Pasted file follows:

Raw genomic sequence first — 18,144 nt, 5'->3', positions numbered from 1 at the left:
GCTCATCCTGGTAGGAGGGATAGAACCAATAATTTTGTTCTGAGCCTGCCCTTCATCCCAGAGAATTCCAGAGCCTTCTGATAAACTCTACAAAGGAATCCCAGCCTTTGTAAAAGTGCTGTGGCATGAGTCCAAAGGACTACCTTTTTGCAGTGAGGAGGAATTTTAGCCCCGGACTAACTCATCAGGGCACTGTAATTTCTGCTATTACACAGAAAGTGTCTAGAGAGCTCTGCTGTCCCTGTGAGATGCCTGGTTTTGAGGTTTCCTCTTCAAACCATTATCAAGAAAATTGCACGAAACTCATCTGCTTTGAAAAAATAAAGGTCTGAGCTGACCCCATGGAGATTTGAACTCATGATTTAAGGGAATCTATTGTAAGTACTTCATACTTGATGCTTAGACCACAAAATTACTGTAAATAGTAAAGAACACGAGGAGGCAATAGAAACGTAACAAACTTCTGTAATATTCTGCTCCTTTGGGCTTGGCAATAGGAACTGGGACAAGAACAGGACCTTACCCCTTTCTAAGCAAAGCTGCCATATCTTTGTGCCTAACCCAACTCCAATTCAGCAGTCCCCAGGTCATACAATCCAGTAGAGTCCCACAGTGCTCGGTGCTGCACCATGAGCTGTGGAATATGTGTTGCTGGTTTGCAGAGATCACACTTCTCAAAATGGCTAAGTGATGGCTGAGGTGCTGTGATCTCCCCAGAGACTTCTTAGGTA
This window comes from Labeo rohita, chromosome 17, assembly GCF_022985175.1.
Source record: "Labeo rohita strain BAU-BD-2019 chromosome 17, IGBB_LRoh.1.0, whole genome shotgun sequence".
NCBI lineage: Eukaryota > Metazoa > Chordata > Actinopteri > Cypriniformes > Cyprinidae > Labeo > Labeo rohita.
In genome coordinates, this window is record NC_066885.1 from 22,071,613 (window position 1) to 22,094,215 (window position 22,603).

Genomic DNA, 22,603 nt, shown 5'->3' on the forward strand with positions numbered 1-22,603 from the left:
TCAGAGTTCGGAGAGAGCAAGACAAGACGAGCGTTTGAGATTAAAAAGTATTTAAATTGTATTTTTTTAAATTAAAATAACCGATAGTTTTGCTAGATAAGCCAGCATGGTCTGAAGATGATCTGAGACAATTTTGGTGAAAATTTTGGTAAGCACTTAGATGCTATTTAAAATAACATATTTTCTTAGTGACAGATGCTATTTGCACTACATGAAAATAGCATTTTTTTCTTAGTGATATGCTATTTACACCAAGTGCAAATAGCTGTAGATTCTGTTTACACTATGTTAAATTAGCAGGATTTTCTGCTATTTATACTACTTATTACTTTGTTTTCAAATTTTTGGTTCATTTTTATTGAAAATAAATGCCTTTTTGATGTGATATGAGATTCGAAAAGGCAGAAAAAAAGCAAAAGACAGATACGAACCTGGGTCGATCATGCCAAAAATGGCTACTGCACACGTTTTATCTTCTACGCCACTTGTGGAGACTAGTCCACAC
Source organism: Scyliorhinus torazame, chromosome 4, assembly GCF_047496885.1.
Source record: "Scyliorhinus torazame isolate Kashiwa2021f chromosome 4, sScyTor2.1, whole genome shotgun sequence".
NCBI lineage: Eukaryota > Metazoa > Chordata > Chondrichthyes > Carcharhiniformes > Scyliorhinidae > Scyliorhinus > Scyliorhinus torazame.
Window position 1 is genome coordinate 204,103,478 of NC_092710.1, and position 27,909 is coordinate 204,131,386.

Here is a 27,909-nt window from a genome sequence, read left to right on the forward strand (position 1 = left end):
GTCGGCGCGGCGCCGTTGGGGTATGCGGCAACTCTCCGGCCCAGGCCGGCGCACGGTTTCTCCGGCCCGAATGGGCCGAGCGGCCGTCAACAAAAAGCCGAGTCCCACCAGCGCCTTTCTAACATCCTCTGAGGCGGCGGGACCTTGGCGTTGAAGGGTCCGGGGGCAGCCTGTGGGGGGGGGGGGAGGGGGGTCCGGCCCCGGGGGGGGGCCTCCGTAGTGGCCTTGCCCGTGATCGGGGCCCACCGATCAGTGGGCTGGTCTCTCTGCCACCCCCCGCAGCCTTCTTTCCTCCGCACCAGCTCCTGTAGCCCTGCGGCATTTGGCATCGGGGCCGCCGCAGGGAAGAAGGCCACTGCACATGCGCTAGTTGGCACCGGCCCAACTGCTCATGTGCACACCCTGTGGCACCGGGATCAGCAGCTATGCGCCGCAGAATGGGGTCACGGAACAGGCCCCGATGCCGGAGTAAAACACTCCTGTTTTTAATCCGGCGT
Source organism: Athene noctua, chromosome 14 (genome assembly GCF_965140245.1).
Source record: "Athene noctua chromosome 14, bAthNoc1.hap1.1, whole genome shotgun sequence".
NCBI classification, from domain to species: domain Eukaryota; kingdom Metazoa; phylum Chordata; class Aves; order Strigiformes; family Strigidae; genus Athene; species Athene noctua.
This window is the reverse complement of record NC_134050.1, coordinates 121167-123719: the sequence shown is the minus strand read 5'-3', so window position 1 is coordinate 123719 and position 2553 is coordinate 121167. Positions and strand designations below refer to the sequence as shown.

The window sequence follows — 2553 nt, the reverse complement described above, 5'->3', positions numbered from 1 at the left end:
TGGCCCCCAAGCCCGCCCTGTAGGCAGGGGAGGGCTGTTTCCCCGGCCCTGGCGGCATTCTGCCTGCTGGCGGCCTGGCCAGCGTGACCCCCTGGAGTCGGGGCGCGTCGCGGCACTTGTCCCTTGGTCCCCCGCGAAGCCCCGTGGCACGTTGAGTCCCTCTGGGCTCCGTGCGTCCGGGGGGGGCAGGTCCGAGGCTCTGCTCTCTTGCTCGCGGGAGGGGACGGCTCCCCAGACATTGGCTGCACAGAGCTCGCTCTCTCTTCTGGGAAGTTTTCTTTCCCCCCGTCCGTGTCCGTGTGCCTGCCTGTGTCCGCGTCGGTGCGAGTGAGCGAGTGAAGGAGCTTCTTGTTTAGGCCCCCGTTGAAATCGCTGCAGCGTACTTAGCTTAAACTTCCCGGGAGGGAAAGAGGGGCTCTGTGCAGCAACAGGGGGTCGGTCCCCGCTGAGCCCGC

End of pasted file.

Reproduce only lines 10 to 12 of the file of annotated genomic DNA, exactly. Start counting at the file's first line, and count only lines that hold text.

Source record: "Scyliorhinus torazame isolate Kashiwa2021f chromosome 4, sScyTor2.1, whole genome shotgun sequence".
NCBI lineage: Eukaryota > Metazoa > Chordata > Chondrichthyes > Carcharhiniformes > Scyliorhinidae > Scyliorhinus > Scyliorhinus torazame.
Window position 1 is genome coordinate 204,103,478 of NC_092710.1, and position 27,909 is coordinate 204,131,386.